The successful rescue of twelve boys and their soccer coach from a flooded cave in Thailand was aided by Xylem’s dewatering expertise in challenging environments. Four of Xylem’s experts were on site and recommended a reconfiguration of the pumps that increased the flow by 40 percent, which drained the cave’s chambers more quickly.
On June 23, the soccer team and their coach were exploring the cave after a soccer practice. Heavy monsoon rains poured in, blocking the entrance to the cave. On July 2, more than a week after they disappeared, divers found the soccer team nearly three miles into the cave.
“I arrived in Thailand on my way to Singapore for the Water Week event early last week, just before the boys had been identified,” says Patrick Decker, President and CEO of Xylem. “As I began to watch the news stories and I saw the water being pumped out, I thought there has got to be some way that we as Xylem, a global leader in water technology, could help.”
Using his network in Thailand, Decker was able to contact the governor of Chiang Rai on Thursday, July 6. The governor graciously allowed Xylem’s four experts, from the US, UK, Singapore and Thailand, to begin helping with the pumping operation on Friday, July 7.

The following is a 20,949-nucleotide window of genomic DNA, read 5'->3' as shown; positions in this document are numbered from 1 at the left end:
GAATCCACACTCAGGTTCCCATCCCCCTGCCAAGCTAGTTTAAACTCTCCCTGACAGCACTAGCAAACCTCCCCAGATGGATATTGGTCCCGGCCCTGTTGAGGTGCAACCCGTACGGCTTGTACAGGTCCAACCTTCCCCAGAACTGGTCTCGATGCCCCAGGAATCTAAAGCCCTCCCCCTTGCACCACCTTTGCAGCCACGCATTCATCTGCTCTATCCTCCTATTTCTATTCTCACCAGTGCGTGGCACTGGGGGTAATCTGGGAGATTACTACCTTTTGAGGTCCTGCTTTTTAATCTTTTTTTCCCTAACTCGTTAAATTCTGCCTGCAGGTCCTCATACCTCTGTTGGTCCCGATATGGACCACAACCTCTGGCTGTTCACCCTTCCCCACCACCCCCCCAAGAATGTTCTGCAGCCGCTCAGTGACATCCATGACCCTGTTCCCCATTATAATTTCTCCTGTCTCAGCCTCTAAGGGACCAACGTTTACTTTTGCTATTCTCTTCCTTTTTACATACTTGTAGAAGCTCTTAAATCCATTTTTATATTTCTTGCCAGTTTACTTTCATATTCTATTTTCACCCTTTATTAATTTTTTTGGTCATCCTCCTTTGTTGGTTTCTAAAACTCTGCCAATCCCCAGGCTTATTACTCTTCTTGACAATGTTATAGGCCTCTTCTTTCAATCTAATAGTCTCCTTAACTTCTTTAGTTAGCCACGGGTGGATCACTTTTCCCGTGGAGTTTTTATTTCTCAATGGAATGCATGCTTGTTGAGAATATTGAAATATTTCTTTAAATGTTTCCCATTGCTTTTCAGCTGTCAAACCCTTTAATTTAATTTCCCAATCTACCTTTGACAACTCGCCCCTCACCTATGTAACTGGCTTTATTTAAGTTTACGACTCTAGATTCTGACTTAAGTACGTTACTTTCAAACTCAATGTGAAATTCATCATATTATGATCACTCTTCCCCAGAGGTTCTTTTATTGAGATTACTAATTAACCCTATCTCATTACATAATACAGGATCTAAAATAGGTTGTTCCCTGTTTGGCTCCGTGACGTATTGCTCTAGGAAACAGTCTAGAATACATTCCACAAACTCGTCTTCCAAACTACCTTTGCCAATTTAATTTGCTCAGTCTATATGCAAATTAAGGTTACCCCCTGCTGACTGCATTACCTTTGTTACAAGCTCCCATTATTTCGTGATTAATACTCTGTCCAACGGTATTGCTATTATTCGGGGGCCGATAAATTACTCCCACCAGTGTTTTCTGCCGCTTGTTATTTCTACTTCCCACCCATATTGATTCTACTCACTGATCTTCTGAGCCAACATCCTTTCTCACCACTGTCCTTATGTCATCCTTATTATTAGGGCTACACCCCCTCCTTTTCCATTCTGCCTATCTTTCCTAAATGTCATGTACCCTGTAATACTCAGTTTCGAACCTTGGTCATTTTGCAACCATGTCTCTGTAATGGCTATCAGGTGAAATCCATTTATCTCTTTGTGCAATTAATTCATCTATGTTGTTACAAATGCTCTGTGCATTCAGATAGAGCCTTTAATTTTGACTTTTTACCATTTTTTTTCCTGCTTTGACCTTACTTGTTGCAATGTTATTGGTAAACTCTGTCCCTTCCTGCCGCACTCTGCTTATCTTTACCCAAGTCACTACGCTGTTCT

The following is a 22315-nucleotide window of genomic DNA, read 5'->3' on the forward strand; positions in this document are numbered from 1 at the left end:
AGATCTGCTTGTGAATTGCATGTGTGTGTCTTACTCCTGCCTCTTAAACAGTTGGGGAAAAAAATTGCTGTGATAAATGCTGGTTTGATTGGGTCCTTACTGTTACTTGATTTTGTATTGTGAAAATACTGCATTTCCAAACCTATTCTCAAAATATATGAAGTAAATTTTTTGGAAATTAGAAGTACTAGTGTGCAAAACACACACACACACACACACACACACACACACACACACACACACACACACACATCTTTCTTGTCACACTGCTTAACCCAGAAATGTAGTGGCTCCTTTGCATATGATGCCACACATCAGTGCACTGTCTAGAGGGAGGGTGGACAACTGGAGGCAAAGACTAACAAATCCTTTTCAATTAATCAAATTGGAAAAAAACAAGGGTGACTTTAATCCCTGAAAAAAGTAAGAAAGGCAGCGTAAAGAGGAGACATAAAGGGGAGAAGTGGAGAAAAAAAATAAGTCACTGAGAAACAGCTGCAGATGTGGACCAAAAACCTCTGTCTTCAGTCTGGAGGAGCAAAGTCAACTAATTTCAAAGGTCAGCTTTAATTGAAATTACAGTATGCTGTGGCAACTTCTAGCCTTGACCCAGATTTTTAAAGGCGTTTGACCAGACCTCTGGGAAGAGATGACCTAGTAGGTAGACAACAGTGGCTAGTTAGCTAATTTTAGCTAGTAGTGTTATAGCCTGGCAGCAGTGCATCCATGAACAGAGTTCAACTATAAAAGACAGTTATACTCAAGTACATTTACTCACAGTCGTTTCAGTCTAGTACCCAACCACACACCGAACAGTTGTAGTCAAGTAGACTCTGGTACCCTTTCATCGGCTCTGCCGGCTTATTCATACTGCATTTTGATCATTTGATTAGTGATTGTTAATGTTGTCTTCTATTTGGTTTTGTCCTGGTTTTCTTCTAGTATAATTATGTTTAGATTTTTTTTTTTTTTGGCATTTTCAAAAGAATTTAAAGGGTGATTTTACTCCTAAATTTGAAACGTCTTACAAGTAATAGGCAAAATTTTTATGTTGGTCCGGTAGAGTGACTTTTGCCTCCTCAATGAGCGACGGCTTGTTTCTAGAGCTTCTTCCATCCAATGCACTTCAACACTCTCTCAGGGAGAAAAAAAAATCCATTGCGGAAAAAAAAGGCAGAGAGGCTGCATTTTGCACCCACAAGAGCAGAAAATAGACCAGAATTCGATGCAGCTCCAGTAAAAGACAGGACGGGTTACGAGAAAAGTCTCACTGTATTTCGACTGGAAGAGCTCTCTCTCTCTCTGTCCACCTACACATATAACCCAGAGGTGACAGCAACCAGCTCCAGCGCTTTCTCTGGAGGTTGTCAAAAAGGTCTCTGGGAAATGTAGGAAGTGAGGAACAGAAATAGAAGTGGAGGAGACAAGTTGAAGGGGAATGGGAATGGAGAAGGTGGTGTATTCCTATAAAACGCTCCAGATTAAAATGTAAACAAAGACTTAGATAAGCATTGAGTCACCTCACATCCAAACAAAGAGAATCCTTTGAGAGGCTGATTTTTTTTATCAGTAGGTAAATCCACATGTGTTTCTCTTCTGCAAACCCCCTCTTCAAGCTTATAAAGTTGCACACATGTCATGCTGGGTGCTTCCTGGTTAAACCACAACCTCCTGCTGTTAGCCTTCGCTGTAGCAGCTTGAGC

“It wasn’t about bringing more pumps to the site, it was about going in and looking at how we might be able to use our expertise to increase the flow of the pumps they already had,” Decker says. “We made recommendations that increased the flow by about 40 percent. That was enough to actually drain the first three chambers, and lower the fourth chamber, which hopefully provided some way for them to begin the extraction efforts on Sunday.”
On Monday, July 9, Xylem also airlifted back-up pumps and equipment, in case a back-up plan would be needed.
“This is a team sport, and we played a very small role in helping those heroes on the ground, which are the governor, the entire military operation, those divers, and everybody involved in this,” Decker says. “It was absolutely fantastic.”
By Tuesday, July 10, all of the twelve boys and their soccer coach had been rescued from the cave.
“I’m so proud of my colleagues who worked at the cave site during the rescue, including Bobby Spinner, Adam Drakeley, Tassanai Poopat and Ryan Ng, as well as the entire global project team that supported them,” Decker says.